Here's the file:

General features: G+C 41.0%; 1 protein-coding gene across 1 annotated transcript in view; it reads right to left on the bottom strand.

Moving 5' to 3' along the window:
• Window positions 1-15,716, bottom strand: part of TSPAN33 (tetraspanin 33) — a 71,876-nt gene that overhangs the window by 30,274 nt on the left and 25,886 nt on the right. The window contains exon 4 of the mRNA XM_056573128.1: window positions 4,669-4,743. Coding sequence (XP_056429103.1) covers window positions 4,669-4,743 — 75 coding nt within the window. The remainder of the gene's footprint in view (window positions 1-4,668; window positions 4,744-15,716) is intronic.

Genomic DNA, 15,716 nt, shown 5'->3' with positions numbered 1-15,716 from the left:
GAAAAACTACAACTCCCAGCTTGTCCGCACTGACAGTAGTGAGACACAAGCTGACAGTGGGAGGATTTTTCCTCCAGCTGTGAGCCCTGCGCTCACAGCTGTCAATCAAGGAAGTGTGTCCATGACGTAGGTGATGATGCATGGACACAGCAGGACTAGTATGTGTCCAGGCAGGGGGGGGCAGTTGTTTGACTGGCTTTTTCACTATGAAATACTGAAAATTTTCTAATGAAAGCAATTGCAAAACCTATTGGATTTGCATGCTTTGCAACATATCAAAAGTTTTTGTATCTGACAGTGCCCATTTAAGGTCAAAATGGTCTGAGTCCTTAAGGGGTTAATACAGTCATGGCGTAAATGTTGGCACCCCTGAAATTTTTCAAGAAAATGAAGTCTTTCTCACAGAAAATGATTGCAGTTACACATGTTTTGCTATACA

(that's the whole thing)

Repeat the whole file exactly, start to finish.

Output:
General features: G+C 41.0%; 1 protein-coding gene across 1 annotated transcript in view; it reads right to left on the bottom strand.

Moving 5' to 3' along the window:
• Window positions 1-15,716, bottom strand: part of TSPAN33 (tetraspanin 33) — a 71,876-nt gene that overhangs the window by 30,274 nt on the left and 25,886 nt on the right. The window contains exon 4 of the mRNA XM_056573128.1: window positions 4,669-4,743. Coding sequence (XP_056429103.1) covers window positions 4,669-4,743 — 75 coding nt within the window. The remainder of the gene's footprint in view (window positions 1-4,668; window positions 4,744-15,716) is intronic.

Genomic DNA, 15,716 nt, shown 5'->3' with positions numbered 1-15,716 from the left:
GAAAAACTACAACTCCCAGCTTGTCCGCACTGACAGTAGTGAGACACAAGCTGACAGTGGGAGGATTTTTCCTCCAGCTGTGAGCCCTGCGCTCACAGCTGTCAATCAAGGAAGTGTGTCCATGACGTAGGTGATGATGCATGGACACAGCAGGACTAGTATGTGTCCAGGCAGGGGGGGGCAGTTGTTTGACTGGCTTTTTCACTATGAAATACTGAAAATTTTCTAATGAAAGCAATTGCAAAACCTATTGGATTTGCATGCTTTGCAACATATCAAAAGTTTTTGTATCTGACAGTGCCCATTTAAGGTCAAAATGGTCTGAGTCCTTAAGGGGTTAATACAGTCATGGCGTAAATGTTGGCACCCCTGAAATTTTTCAAGAAAATGAAGTCTTTCTCACAGAAAATGATTGCAGTTACACATGTTTTGCTATACA